”I grew up in the great state of Alabama, which journalist Warren St. John deems “the worst place on earth to acquire a healthy perspective on the importance of spectator sports.” 1 In Alabama, the third most important question after “What is your name?” and “Where do you go to church?” is “Alabama or Auburn?” So soon after I learned to identify myself as a nondenominational, Bible-believing Christian named Rachel, I learned to identify myself as an Alabama fan. My little sister and I knew what intentional grounding was before we’d acquired the dexterity to play with Barbie dolls, and as kids we liked to imitate my mother, who had the habit of willing an Alabama running back down the field by moving closer and closer to the TV set the longer he stayed on his feet. By the time he danced into the end zone, the whole family—Mom, Dad, Amanda, and I—would be huddled together around the TV, screaming our heads off, nervously looking for any yellow flags on the field.” Rachel Held Evans, A Year of Biblical Womanhood, Page 2
At it’s very worst, this American obsession with winning teams is exemplified by what was allowed to happen under Joe Paterno’s leadership at Penn State. Winning at any cost — even if that cost was children sacrificed on the altar of pedophilia. UPDATE 3: View this graphic. And weep.
But I would suggest that for most Americans, the worship of sports is milder than that, but perhaps more insidious.
One of the manifestations of this is the prevalence of trash talking that began in sports but has become a very noticeable part of social interaction. It’s roots may be in the rather innocent, “Hey batter, batter” of baseball but the language is far stronger today — and much more destructive.
I note these two stories on American President, Barack Obama, known as a hyper-competitive player. From CNN,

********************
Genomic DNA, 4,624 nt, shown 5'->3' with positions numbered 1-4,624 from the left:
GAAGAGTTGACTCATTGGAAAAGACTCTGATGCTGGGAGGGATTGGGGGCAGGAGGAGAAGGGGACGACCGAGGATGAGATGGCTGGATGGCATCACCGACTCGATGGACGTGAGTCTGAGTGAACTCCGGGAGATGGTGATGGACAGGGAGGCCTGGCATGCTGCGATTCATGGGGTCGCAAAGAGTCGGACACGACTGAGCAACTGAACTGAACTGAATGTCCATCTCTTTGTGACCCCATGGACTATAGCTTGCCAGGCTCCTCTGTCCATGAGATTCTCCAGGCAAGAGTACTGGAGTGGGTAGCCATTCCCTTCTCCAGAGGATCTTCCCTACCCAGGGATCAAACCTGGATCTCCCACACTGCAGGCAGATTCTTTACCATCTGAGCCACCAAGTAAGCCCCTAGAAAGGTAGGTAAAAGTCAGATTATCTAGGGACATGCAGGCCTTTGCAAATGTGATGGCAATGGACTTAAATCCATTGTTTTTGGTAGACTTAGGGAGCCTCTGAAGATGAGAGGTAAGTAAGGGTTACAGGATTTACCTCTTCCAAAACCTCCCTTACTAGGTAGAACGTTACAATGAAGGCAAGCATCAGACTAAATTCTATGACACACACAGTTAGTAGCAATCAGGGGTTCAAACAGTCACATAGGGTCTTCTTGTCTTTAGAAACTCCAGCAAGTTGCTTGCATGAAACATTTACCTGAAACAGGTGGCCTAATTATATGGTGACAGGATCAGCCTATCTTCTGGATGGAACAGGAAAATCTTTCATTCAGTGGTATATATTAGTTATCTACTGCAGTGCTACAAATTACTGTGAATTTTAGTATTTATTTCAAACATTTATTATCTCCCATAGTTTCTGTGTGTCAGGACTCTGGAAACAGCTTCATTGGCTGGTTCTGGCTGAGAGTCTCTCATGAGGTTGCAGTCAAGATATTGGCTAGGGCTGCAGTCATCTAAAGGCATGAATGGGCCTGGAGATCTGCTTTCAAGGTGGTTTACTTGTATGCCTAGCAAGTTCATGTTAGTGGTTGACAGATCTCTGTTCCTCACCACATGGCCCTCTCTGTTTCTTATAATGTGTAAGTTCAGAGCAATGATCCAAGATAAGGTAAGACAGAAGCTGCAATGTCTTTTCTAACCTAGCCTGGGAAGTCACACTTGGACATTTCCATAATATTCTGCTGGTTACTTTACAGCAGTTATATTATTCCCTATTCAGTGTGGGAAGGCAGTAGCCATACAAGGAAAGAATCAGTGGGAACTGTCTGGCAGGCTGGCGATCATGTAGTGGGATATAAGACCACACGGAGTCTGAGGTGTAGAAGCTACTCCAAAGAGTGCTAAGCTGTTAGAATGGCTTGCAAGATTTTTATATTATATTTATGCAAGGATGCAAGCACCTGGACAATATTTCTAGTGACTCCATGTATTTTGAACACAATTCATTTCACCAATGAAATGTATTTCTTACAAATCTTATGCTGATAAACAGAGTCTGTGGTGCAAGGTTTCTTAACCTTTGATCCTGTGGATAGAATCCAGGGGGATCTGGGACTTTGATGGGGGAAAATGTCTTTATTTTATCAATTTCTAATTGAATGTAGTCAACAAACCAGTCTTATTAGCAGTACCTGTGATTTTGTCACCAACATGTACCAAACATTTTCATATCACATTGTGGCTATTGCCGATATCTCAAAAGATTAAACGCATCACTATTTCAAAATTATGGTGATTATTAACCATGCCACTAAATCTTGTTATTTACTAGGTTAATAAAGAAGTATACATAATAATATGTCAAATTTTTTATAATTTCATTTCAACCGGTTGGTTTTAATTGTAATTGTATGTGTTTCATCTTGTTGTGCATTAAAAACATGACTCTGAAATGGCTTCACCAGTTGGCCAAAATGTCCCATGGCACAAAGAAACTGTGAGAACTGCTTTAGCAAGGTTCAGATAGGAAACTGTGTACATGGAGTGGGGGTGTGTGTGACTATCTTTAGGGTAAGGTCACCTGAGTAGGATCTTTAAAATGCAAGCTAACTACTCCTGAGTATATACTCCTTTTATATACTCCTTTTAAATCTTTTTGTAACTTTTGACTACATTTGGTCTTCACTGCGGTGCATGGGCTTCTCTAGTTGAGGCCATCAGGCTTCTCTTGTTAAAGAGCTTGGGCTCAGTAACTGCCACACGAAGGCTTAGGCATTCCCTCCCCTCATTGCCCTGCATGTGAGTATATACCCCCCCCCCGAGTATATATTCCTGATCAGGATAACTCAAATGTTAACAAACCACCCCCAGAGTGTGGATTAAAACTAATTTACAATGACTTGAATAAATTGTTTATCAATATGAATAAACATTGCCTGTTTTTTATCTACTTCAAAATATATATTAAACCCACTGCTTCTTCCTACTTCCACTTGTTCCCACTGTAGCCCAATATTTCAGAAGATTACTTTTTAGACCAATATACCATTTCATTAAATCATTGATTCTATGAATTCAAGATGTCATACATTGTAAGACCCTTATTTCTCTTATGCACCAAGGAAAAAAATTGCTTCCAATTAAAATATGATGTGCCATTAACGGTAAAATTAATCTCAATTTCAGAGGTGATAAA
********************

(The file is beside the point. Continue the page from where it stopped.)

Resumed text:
Reggie Love, the man by President Barack Obama’s side for two years in the White House, said the president leads like he plays basketball… …“He’s a competitor, and I think when you compete … you can’t spend all your time sort of being overly emotional or reactional to what’s going on,” Love said.
And then from Politico,
It is Obama’s own burning competitiveness, with his remorseless focus on beating Mitt Romney — an opponent he genuinely views with contempt and fears will be unfit to run the country…
Obama is sometimes portrayed as a reluctant warrior, sorry to see 2012 marked by so much partisan warfare but forced by circumstance to go along. But this perception is by most evidence untrue. In the interviews with current and former Obama aides, not one said he expressed any reservations about the negativity. He views it as a necessary part of campaigning, as a natural — if unpleasant — rotation of the cyclical political wheel.
Obama’s trash-talking competitiveness, a trait that has defined him since his days on the court as a basketball-obsessed teenager in Hawaii, was on display one night last February, when the president spotted a woman he knew was close to Sen. Marco Rubio in a Florida hotel lobby. “Is your boy going to go for [vice president]?” the president asked her. Maybe, she replied. “Well,” he said, chuckling, according to a person who witnessed the encounter. “Tell your boy to watch it. He might get his ass kicked.” [emphasis added]
Obama is simply a product of the dominant culture.
His team will do anything to beat the other – and that sentiment is reciprocated. To a Democrat, Republicans are knuckle-dragging fools who hate women and want to return to the 50’s. To a Republican, Democrats are Socialists who will steal the election in order to worship Stalin or Satan, take your pick.